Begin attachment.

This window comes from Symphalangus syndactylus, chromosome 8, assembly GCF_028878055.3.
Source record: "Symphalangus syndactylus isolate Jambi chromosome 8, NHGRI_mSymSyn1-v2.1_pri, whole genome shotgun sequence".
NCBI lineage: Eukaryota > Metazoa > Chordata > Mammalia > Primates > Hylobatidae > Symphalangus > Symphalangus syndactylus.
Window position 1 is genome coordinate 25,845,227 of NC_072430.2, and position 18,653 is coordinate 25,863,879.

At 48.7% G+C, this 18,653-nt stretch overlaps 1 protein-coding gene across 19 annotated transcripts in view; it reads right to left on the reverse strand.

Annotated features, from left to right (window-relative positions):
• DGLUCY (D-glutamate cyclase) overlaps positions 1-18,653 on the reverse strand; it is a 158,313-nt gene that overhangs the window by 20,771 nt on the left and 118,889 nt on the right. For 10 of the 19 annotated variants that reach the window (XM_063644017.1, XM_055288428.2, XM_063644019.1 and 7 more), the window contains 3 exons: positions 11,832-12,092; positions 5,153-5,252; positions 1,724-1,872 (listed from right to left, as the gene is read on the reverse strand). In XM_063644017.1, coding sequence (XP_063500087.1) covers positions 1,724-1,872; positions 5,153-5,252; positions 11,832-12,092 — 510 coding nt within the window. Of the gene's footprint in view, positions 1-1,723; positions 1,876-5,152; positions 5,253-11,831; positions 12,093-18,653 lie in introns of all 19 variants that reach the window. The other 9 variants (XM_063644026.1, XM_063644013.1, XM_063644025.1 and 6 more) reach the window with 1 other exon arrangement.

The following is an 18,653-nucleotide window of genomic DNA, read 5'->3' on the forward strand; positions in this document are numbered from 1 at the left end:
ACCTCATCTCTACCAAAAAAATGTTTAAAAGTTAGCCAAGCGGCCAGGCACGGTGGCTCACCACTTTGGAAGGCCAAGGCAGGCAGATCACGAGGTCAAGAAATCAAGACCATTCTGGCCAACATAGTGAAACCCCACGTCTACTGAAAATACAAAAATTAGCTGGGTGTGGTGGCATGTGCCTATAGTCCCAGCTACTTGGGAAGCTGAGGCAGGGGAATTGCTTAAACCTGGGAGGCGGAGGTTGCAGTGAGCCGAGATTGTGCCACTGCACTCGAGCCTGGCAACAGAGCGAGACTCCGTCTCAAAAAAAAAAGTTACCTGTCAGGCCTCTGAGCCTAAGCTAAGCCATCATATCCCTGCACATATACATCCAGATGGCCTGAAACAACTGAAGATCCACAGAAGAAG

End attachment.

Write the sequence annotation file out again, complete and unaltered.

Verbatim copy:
This window comes from Symphalangus syndactylus, chromosome 8, assembly GCF_028878055.3.
Source record: "Symphalangus syndactylus isolate Jambi chromosome 8, NHGRI_mSymSyn1-v2.1_pri, whole genome shotgun sequence".
NCBI lineage: Eukaryota > Metazoa > Chordata > Mammalia > Primates > Hylobatidae > Symphalangus > Symphalangus syndactylus.
Window position 1 is genome coordinate 25,845,227 of NC_072430.2, and position 18,653 is coordinate 25,863,879.

At 48.7% G+C, this 18,653-nt stretch overlaps 1 protein-coding gene across 19 annotated transcripts in view; it reads right to left on the reverse strand.

Annotated features, from left to right (window-relative positions):
• DGLUCY (D-glutamate cyclase) overlaps positions 1-18,653 on the reverse strand; it is a 158,313-nt gene that overhangs the window by 20,771 nt on the left and 118,889 nt on the right. For 10 of the 19 annotated variants that reach the window (XM_063644017.1, XM_055288428.2, XM_063644019.1 and 7 more), the window contains 3 exons: positions 11,832-12,092; positions 5,153-5,252; positions 1,724-1,872 (listed from right to left, as the gene is read on the reverse strand). In XM_063644017.1, coding sequence (XP_063500087.1) covers positions 1,724-1,872; positions 5,153-5,252; positions 11,832-12,092 — 510 coding nt within the window. Of the gene's footprint in view, positions 1-1,723; positions 1,876-5,152; positions 5,253-11,831; positions 12,093-18,653 lie in introns of all 19 variants that reach the window. The other 9 variants (XM_063644026.1, XM_063644013.1, XM_063644025.1 and 6 more) reach the window with 1 other exon arrangement.

The following is an 18,653-nucleotide window of genomic DNA, read 5'->3' on the forward strand; positions in this document are numbered from 1 at the left end:
ACCTCATCTCTACCAAAAAAATGTTTAAAAGTTAGCCAAGCGGCCAGGCACGGTGGCTCACCACTTTGGAAGGCCAAGGCAGGCAGATCACGAGGTCAAGAAATCAAGACCATTCTGGCCAACATAGTGAAACCCCACGTCTACTGAAAATACAAAAATTAGCTGGGTGTGGTGGCATGTGCCTATAGTCCCAGCTACTTGGGAAGCTGAGGCAGGGGAATTGCTTAAACCTGGGAGGCGGAGGTTGCAGTGAGCCGAGATTGTGCCACTGCACTCGAGCCTGGCAACAGAGCGAGACTCCGTCTCAAAAAAAAAAGTTACCTGTCAGGCCTCTGAGCCTAAGCTAAGCCATCATATCCCTGCACATATACATCCAGATGGCCTGAAACAACTGAAGATCCACAGAAGAAG